B Vitamins, C, and E. In a clinical trial, 185 Type 2 diabetics were given supplementary nutrition – B vitamins, C, and E – along with their diabetic medications. They demonstrated slower rates of diabetic retinopathy development compared to patients given only the medication.7

B vitamins. Low B6 levels are linked to high homocysteine levels. High homocysteine is linked to glaucoma, diabetic retinopathy, and optic neuropathy, as well as cardiovascular and brain functioning problems. Because this condition is a complication of diabetes, the fact that B6 levels are decreased in diabetic patients makes it of interest in diabetic retinopathy.8

Vitamin B7 (biotin) supports the synthesis of fatty acids. B7 is an important part of the metabolism of glucose, decreasing insulin resistance. Therefore, it may be helpful for diabetes complications.9 It is noted that B7 levels are low in diabetics, but the mechanics are unclear.

Vitamin B9 (folate) and folic acid levels are linked to DR. The severity is associated with lower folic acid and red cell folate levels. A significant difference was observed between diabetic retinopathy patients who also have abnormal blood vessel growth (proliferative).10

Vitamin B12 deficiency could be a risk factor for DR.11 A meta-analysis of nutrition studies that considered ethnicity found a link between low vitamin B12 levels and DR risk in East Asian, South Asian and mixed populations, but not in Caucasian populations.12

Along with folic acid and B6, B12 is responsible for converting homocysteine to cysteine. Low levels of B12 are linked to high levels of homocysteine. High homocysteine levels are associated with diabetic retinopathy.

Vitamin D deficiency is seen in patients with diabetic retinopathy.13 Although the deficiency may be mild, vitamin D plays an important role through its effects on the immune system, and by reducing abnormal blood vessel growth in the retina.14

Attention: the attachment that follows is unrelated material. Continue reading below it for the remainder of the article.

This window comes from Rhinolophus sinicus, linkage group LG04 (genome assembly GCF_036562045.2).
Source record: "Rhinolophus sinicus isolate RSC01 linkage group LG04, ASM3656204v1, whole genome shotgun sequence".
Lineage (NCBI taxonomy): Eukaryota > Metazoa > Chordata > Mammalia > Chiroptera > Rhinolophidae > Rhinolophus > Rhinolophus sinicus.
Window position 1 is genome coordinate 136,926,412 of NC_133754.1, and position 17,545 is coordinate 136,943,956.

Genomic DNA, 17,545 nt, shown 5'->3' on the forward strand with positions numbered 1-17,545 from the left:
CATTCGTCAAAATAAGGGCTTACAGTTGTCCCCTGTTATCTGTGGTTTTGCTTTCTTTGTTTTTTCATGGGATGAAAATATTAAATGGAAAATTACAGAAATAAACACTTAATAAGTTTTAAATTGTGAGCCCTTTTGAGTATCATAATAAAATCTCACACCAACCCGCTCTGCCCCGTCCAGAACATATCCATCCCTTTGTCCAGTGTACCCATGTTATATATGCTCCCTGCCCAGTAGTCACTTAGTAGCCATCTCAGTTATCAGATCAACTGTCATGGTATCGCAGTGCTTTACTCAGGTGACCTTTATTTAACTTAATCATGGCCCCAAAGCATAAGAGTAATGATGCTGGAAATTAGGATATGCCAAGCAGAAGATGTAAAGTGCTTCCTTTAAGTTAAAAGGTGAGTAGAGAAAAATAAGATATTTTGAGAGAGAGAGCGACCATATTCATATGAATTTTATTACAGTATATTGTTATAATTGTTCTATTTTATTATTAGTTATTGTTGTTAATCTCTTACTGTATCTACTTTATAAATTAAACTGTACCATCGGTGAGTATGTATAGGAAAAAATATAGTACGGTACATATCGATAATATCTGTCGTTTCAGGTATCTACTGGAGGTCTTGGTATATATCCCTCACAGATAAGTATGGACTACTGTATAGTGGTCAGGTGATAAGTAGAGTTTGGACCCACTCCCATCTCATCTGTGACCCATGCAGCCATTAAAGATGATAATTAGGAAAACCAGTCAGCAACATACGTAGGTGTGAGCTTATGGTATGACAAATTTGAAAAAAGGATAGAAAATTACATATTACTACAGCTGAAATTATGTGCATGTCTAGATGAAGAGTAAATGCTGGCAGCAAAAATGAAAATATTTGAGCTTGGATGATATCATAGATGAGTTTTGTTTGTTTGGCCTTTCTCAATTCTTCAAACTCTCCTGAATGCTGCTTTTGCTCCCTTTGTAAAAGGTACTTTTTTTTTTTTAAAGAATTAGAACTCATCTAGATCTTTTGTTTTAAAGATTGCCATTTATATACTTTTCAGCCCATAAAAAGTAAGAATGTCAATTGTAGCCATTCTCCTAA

Lutein is more than merely a filter for the sun’s UV radiation. It modulates immune responses as well as inflammation, including inflammation in the eye, such as that manifested in diabetic retinopathy.

Along with zeaxanthin and other important carotenoids, lutein plays a central role in protecting the retina against oxidative stress, inflammation, and neurodegenerative damage.15


Bilberry increases macular thickness in both DR and macular degeneration.16 improves light sensitivity,17 This fruit also slows blood-retinal barrier disintegration.18

Researchers report that berry extracts and anthocyanins inhibit enzymes that convert starch to sugars (alpha-amylase and alpha-glucosidase) in the gut. Ultimately, this slows the rate of glucose entering the bloodstream. For this reason, they are important in helping to manage diabetes and diabetic retinopathy by using nutrition.19 20


Resveratrol, a potent antioxidant, has significant impact against inflammatory disorders such as diabetes21 with good potential in the management of type 2 diabetes. This antioxidant has the ability to improve blood sugar balance and lower insulin resistance in diabetes.22 Via multiple molecular pathways resveratrol tends to reduce microvascular and other deformities in the retina.23